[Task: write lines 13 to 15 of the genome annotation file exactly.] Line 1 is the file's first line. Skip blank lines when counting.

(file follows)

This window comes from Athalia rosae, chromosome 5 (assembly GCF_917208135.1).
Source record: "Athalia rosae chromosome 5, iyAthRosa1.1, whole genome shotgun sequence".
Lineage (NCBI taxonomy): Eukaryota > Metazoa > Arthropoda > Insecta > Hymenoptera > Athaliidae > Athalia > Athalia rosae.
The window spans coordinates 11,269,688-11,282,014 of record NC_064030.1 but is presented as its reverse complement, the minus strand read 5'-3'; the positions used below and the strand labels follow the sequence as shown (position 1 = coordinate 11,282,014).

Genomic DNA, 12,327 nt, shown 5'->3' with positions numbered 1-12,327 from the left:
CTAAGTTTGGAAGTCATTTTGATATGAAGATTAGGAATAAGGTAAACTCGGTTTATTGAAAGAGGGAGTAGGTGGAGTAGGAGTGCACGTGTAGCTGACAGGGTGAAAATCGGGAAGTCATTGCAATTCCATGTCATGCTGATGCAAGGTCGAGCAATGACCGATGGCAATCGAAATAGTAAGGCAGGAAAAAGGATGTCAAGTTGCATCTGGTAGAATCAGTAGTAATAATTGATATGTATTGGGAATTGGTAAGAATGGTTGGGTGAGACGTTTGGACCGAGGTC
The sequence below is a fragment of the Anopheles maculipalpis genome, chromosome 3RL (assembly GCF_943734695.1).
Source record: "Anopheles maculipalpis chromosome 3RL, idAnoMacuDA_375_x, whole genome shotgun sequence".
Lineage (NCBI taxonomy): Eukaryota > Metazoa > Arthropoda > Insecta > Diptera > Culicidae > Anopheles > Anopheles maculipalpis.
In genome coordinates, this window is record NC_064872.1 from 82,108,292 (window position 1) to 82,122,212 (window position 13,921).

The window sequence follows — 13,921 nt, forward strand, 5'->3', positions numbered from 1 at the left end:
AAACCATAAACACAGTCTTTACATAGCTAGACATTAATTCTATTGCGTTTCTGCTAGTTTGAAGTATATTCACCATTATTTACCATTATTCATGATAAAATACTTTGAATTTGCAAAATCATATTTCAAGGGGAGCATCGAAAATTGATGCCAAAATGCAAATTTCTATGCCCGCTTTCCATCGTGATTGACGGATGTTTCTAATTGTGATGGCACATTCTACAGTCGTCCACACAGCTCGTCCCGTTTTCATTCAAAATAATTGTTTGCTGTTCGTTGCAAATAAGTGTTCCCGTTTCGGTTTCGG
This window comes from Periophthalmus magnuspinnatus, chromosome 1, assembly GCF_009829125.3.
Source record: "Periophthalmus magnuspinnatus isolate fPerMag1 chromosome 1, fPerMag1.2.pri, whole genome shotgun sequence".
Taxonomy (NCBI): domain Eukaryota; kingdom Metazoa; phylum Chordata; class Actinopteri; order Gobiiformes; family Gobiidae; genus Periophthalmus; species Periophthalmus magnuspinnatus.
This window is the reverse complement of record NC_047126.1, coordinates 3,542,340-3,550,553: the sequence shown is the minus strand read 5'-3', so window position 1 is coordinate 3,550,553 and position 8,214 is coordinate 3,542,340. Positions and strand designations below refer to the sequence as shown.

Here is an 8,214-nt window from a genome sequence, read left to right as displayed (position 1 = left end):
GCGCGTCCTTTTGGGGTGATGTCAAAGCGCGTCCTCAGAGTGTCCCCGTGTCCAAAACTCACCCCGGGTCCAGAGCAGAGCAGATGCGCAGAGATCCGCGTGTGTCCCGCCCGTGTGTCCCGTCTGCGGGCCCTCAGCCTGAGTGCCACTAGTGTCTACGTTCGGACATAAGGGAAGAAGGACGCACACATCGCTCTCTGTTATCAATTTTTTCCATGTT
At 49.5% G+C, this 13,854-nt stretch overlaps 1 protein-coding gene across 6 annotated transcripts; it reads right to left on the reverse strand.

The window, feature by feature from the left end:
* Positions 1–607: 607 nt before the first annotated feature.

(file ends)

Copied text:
This window comes from Periophthalmus magnuspinnatus, chromosome 1, assembly GCF_009829125.3.
Source record: "Periophthalmus magnuspinnatus isolate fPerMag1 chromosome 1, fPerMag1.2.pri, whole genome shotgun sequence".
Taxonomy (NCBI): domain Eukaryota; kingdom Metazoa; phylum Chordata; class Actinopteri; order Gobiiformes; family Gobiidae; genus Periophthalmus; species Periophthalmus magnuspinnatus.